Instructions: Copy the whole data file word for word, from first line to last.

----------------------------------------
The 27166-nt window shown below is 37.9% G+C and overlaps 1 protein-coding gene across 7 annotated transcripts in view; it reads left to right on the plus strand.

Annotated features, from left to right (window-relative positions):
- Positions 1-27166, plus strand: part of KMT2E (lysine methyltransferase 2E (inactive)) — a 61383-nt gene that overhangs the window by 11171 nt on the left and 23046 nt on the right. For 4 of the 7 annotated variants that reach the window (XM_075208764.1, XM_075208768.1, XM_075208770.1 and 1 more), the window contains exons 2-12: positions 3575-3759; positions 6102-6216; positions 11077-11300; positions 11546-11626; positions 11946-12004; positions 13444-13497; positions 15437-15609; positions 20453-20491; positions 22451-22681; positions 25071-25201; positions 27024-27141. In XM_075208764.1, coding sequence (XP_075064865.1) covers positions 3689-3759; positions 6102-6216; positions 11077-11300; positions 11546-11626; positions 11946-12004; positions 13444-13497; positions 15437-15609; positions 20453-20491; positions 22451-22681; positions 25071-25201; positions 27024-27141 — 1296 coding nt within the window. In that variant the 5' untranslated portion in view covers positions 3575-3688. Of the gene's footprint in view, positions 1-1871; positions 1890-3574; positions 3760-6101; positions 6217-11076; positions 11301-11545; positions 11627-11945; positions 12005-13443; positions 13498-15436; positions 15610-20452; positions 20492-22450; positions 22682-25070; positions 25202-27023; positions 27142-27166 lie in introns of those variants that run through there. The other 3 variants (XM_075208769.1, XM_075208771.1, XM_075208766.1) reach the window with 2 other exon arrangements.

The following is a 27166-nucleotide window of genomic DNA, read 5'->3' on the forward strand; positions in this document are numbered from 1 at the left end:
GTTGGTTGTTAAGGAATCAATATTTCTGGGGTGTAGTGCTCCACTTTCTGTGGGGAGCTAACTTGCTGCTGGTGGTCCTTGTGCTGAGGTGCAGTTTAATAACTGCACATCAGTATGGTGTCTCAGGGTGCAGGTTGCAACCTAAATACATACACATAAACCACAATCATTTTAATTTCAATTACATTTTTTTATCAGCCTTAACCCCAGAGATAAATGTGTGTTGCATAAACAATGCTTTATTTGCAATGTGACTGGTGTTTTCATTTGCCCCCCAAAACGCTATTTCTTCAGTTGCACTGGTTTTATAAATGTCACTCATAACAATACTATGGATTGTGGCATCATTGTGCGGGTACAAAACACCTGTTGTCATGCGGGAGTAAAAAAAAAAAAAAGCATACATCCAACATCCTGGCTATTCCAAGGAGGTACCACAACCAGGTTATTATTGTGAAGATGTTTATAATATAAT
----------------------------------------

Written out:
The 27166-nt window shown below is 37.9% G+C and overlaps 1 protein-coding gene across 7 annotated transcripts in view; it reads left to right on the plus strand.

Annotated features, from left to right (window-relative positions):
- Positions 1-27166, plus strand: part of KMT2E (lysine methyltransferase 2E (inactive)) — a 61383-nt gene that overhangs the window by 11171 nt on the left and 23046 nt on the right. For 4 of the 7 annotated variants that reach the window (XM_075208764.1, XM_075208768.1, XM_075208770.1 and 1 more), the window contains exons 2-12: positions 3575-3759; positions 6102-6216; positions 11077-11300; positions 11546-11626; positions 11946-12004; positions 13444-13497; positions 15437-15609; positions 20453-20491; positions 22451-22681; positions 25071-25201; positions 27024-27141. In XM_075208764.1, coding sequence (XP_075064865.1) covers positions 3689-3759; positions 6102-6216; positions 11077-11300; positions 11546-11626; positions 11946-12004; positions 13444-13497; positions 15437-15609; positions 20453-20491; positions 22451-22681; positions 25071-25201; positions 27024-27141 — 1296 coding nt within the window. In that variant the 5' untranslated portion in view covers positions 3575-3688. Of the gene's footprint in view, positions 1-1871; positions 1890-3574; positions 3760-6101; positions 6217-11076; positions 11301-11545; positions 11627-11945; positions 12005-13443; positions 13498-15436; positions 15610-20452; positions 20492-22450; positions 22682-25070; positions 25202-27023; positions 27142-27166 lie in introns of those variants that run through there. The other 3 variants (XM_075208769.1, XM_075208771.1, XM_075208766.1) reach the window with 2 other exon arrangements.

The following is a 27166-nucleotide window of genomic DNA, read 5'->3' on the forward strand; positions in this document are numbered from 1 at the left end:
GTTGGTTGTTAAGGAATCAATATTTCTGGGGTGTAGTGCTCCACTTTCTGTGGGGAGCTAACTTGCTGCTGGTGGTCCTTGTGCTGAGGTGCAGTTTAATAACTGCACATCAGTATGGTGTCTCAGGGTGCAGGTTGCAACCTAAATACATACACATAAACCACAATCATTTTAATTTCAATTACATTTTTTTATCAGCCTTAACCCCAGAGATAAATGTGTGTTGCATAAACAATGCTTTATTTGCAATGTGACTGGTGTTTTCATTTGCCCCCCAAAACGCTATTTCTTCAGTTGCACTGGTTTTATAAATGTCACTCATAACAATACTATGGATTGTGGCATCATTGTGCGGGTACAAAACACCTGTTGTCATGCGGGAGTAAAAAAAAAAAAAAGCATACATCCAACATCCTGGCTATTCCAAGGAGGTACCACAACCAGGTTATTATTGTGAAGATGTTTATAATATAAT